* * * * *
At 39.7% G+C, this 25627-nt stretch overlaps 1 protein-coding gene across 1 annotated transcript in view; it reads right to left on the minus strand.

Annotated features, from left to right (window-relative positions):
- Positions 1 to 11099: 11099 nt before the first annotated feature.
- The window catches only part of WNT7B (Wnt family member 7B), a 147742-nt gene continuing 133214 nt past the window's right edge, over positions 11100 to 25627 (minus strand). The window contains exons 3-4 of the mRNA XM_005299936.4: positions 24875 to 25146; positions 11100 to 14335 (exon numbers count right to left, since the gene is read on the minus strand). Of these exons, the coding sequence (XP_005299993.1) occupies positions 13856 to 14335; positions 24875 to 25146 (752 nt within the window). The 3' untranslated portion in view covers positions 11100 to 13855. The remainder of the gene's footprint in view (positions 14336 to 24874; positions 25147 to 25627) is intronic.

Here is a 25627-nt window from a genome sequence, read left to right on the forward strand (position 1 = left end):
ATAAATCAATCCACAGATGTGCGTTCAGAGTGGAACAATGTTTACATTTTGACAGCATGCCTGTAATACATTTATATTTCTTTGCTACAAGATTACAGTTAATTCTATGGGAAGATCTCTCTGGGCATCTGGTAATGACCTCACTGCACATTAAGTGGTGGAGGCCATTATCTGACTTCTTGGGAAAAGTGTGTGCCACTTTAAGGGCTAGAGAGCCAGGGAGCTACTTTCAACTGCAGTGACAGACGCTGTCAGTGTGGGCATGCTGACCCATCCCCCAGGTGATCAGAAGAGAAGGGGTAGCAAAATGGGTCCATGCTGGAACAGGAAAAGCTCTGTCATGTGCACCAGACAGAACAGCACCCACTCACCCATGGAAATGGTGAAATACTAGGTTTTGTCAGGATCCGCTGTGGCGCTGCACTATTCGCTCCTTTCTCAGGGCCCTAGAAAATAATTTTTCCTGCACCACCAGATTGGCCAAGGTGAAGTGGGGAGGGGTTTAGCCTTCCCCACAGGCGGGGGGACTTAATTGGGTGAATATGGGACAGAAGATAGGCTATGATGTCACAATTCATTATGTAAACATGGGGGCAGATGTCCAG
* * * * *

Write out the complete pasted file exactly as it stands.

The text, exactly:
At 39.7% G+C, this 25627-nt stretch overlaps 1 protein-coding gene across 1 annotated transcript in view; it reads right to left on the minus strand.

Annotated features, from left to right (window-relative positions):
- Positions 1 to 11099: 11099 nt before the first annotated feature.
- The window catches only part of WNT7B (Wnt family member 7B), a 147742-nt gene continuing 133214 nt past the window's right edge, over positions 11100 to 25627 (minus strand). The window contains exons 3-4 of the mRNA XM_005299936.4: positions 24875 to 25146; positions 11100 to 14335 (exon numbers count right to left, since the gene is read on the minus strand). Of these exons, the coding sequence (XP_005299993.1) occupies positions 13856 to 14335; positions 24875 to 25146 (752 nt within the window). The 3' untranslated portion in view covers positions 11100 to 13855. The remainder of the gene's footprint in view (positions 14336 to 24874; positions 25147 to 25627) is intronic.

Here is a 25627-nt window from a genome sequence, read left to right on the forward strand (position 1 = left end):
ATAAATCAATCCACAGATGTGCGTTCAGAGTGGAACAATGTTTACATTTTGACAGCATGCCTGTAATACATTTATATTTCTTTGCTACAAGATTACAGTTAATTCTATGGGAAGATCTCTCTGGGCATCTGGTAATGACCTCACTGCACATTAAGTGGTGGAGGCCATTATCTGACTTCTTGGGAAAAGTGTGTGCCACTTTAAGGGCTAGAGAGCCAGGGAGCTACTTTCAACTGCAGTGACAGACGCTGTCAGTGTGGGCATGCTGACCCATCCCCCAGGTGATCAGAAGAGAAGGGGTAGCAAAATGGGTCCATGCTGGAACAGGAAAAGCTCTGTCATGTGCACCAGACAGAACAGCACCCACTCACCCATGGAAATGGTGAAATACTAGGTTTTGTCAGGATCCGCTGTGGCGCTGCACTATTCGCTCCTTTCTCAGGGCCCTAGAAAATAATTTTTCCTGCACCACCAGATTGGCCAAGGTGAAGTGGGGAGGGGTTTAGCCTTCCCCACAGGCGGGGGGACTTAATTGGGTGAATATGGGACAGAAGATAGGCTATGATGTCACAATTCATTATGTAAACATGGGGGCAGATGTCCAG